“Please, Brad, what the hell happened to you?” Jenny yelled. “My god, he’s dead in there, isn’t he?”

I snapped out of it and looked at the stopwatch on my phone.

It had been 42 minutes.

I stood up abruptly and ran to the door. I swung it open to find Steven and Jenny standing there, Jenny with tears running down her face. Danny was sitting in the hallway rocking back and forth like a child. Pam was fanning him with her hands.

“What the hell, man?” Steven said.

“I don’t know what happened,” I said. “The mannequin—its eyes.” I turned to look back at the mannequin. The sunglasses were still on the ground, its blank plastic face completely exposed.

“Its eyes, what?” Steven said.

“The sunglasses were on it when I started. I swear. They fell off somehow. I don’t know, there’s something with this house,” I said.

“Let’s just get out of here,” Jenny said. “I think we’ve had our fun.”


Next thing I knew, we were back in the second-floor room, all of us huddled around Don’t Wake Dr. Lewis with Steven spinning the wheel.

I don’t know how or why, but there we were.

Something with that house—that board game—had gotten inside my head and was somehow bending reality. Well, my perception of reality, I guess.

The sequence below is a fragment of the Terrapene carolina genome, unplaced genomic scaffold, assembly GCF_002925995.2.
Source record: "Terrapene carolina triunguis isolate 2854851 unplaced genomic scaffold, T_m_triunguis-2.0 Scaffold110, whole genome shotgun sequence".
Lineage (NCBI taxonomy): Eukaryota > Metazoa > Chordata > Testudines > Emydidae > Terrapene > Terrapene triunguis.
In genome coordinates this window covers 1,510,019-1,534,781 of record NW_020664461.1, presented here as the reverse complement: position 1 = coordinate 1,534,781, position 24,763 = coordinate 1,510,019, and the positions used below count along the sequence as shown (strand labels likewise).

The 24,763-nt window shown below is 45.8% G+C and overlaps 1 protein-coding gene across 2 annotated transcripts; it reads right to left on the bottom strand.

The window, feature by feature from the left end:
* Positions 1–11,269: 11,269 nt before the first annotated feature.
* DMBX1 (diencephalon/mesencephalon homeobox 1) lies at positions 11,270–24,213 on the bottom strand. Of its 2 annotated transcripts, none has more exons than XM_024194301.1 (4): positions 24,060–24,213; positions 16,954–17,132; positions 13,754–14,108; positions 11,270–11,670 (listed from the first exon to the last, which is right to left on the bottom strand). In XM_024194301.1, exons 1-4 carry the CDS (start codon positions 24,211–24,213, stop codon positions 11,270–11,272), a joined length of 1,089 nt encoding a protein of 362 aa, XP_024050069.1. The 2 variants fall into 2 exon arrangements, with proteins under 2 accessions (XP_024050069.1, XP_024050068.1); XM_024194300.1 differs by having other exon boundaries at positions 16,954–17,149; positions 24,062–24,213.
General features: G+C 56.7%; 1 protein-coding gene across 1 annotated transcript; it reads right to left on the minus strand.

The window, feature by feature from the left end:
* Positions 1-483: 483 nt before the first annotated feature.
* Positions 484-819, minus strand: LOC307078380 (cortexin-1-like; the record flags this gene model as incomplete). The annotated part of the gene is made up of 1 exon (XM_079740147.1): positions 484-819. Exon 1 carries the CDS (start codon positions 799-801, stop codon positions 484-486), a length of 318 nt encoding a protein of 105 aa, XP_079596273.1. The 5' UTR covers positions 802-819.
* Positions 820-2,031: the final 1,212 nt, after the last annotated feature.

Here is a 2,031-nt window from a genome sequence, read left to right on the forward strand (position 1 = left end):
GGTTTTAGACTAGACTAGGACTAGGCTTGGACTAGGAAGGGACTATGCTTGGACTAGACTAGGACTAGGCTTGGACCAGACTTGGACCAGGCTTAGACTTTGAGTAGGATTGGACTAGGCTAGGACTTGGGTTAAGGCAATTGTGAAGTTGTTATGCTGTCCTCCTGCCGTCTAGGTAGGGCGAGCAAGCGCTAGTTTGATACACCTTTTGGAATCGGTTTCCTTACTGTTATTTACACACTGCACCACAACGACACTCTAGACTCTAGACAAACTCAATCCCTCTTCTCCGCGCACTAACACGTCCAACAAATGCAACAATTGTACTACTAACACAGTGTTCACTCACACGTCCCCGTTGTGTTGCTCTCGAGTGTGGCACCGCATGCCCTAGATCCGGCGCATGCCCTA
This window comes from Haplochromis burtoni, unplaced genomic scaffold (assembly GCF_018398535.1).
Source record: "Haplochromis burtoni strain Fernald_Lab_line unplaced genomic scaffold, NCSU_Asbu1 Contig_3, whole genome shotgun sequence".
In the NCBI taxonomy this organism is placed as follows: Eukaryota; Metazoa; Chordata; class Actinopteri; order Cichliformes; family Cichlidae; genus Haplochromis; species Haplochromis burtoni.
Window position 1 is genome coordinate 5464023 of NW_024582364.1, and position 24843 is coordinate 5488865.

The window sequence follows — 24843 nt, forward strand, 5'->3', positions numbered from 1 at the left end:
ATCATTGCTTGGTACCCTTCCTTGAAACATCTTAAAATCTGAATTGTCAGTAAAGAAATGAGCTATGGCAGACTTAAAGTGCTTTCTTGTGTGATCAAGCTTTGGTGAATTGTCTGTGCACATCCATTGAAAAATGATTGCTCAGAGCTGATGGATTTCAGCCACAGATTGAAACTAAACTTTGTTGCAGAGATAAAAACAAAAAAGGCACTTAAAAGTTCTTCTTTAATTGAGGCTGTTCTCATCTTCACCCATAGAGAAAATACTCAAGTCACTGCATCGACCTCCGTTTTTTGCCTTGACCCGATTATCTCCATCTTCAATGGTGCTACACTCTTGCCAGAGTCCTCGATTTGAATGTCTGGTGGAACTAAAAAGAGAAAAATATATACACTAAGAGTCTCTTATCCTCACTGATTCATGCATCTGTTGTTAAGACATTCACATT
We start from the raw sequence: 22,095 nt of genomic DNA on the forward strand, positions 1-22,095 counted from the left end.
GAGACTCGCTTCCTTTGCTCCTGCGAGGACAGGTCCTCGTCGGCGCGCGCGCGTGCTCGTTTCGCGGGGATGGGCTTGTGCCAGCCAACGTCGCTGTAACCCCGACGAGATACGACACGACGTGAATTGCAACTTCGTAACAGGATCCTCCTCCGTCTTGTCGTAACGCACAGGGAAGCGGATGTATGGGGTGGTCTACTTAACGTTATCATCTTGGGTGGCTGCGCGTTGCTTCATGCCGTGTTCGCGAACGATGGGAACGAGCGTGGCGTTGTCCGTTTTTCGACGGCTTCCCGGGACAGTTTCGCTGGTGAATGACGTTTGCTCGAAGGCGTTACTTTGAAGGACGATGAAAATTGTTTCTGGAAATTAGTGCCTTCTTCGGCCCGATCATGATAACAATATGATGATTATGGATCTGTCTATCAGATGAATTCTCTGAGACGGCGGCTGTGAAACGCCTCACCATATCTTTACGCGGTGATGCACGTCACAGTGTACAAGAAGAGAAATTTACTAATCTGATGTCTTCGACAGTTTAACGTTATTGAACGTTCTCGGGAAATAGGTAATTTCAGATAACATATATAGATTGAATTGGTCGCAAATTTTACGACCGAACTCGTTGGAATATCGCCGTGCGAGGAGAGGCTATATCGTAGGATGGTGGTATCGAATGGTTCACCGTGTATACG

I vaguely remember the others’ taking their turns. I remember the house groaning more. I remember the frustration of dealing with a crumbling memory that seemed to get worse by the second.

Then, of course, I remember the conclusion of the game, when we found Danny in a pool of his own blood, his eyes scratched out of his head.

God help me.

Listen, I know that the others—those still living anyway—are going to go public with their stories too. And I know my story may sound bonkers, but I DID NOT kill Danny. I couldn’t keep my train of thought consistent long enough to talk, let alone brutally murder someone.

Even if the murderer was one from our group, I think there was something else at play.

I think we lost the game.

I think we woke Dr. Lewis.